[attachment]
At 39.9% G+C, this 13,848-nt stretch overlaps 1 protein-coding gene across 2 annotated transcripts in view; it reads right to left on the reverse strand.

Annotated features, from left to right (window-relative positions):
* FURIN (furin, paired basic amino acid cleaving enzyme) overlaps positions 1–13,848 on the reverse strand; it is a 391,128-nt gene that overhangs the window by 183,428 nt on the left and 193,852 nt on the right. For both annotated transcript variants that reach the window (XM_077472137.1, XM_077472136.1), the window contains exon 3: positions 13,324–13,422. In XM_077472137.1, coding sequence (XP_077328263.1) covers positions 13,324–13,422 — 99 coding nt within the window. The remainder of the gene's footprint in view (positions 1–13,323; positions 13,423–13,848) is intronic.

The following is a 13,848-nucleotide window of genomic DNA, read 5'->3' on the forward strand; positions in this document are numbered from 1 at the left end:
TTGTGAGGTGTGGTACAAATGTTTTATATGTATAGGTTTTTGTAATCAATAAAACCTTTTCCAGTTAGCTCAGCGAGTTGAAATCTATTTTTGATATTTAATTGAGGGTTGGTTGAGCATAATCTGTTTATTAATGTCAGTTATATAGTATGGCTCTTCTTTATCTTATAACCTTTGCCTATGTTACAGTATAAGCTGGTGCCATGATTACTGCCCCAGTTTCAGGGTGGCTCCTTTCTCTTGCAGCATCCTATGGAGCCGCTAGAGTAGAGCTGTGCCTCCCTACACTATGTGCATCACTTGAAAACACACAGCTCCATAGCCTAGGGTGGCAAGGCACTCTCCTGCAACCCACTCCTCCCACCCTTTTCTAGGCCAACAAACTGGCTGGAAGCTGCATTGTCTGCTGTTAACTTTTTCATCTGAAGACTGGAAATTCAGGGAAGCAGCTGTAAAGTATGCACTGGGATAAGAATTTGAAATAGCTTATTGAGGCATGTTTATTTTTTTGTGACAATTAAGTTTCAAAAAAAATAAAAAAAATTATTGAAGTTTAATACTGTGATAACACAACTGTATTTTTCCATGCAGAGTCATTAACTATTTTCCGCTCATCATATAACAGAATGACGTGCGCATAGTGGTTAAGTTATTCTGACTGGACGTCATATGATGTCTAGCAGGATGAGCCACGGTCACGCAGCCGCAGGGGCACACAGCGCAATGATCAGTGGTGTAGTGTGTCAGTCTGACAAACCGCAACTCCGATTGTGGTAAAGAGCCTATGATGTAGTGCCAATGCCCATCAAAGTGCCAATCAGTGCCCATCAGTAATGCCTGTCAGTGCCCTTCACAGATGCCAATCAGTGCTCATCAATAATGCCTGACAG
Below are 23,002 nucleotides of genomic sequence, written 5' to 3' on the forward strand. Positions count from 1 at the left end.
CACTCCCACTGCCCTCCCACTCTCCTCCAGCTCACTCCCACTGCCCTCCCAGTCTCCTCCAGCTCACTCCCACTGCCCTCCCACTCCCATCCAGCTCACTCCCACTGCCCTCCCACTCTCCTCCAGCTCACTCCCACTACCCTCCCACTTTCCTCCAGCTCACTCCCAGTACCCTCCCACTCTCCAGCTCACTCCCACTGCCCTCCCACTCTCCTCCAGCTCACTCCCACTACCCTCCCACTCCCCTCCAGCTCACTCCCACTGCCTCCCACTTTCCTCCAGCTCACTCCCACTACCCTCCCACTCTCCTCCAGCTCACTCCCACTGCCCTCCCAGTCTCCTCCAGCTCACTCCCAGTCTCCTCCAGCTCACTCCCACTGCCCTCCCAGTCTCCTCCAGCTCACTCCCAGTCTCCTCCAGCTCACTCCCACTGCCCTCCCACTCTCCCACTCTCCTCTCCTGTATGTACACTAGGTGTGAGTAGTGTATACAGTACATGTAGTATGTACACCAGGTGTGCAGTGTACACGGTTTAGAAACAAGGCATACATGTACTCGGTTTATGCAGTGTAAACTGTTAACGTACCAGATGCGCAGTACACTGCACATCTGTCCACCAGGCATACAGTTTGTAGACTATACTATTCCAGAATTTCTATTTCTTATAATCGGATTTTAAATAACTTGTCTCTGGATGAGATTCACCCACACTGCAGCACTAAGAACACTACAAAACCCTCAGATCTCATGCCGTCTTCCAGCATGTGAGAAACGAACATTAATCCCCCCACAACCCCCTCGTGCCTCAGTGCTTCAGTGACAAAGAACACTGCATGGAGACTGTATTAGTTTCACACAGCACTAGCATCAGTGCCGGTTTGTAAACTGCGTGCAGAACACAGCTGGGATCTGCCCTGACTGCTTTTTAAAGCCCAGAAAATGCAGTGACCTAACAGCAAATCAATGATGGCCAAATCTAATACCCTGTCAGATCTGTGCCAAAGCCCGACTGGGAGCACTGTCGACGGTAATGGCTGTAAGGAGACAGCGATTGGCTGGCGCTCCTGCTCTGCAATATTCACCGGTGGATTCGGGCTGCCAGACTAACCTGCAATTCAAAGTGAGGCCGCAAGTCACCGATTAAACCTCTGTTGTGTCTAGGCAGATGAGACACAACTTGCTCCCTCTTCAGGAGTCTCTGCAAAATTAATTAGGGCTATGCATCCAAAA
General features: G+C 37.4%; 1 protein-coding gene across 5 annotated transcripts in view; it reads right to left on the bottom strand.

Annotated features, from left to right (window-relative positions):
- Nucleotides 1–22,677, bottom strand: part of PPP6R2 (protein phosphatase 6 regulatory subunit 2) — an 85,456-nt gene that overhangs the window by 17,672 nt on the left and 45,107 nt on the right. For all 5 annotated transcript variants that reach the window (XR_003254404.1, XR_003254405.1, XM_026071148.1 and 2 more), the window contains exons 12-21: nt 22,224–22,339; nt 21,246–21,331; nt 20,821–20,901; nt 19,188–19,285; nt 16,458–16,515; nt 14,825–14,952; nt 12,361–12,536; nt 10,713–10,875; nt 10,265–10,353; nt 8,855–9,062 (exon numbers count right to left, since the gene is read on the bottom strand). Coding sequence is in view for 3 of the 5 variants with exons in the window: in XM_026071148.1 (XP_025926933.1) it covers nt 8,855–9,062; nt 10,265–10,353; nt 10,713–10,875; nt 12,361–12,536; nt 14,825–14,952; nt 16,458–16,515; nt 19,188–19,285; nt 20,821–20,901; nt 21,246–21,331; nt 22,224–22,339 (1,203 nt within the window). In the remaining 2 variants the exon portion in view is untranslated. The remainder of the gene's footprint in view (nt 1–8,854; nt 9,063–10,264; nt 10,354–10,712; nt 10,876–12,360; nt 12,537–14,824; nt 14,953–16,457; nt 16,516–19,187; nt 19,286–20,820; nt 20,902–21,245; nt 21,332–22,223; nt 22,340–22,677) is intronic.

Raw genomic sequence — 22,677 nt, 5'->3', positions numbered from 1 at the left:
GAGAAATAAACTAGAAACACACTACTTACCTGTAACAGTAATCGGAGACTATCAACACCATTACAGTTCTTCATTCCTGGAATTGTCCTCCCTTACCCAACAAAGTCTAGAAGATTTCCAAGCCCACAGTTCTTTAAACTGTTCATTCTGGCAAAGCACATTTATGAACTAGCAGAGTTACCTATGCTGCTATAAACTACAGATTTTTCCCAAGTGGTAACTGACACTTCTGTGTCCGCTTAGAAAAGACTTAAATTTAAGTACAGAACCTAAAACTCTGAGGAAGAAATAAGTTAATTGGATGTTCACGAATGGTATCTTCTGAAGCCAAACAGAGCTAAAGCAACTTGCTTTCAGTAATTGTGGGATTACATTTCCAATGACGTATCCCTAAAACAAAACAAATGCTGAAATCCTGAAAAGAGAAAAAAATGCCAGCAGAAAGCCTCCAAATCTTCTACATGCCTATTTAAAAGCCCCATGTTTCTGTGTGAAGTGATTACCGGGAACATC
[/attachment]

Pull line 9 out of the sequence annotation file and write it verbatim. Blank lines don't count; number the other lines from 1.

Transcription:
Annotated features, from left to right (window-relative positions):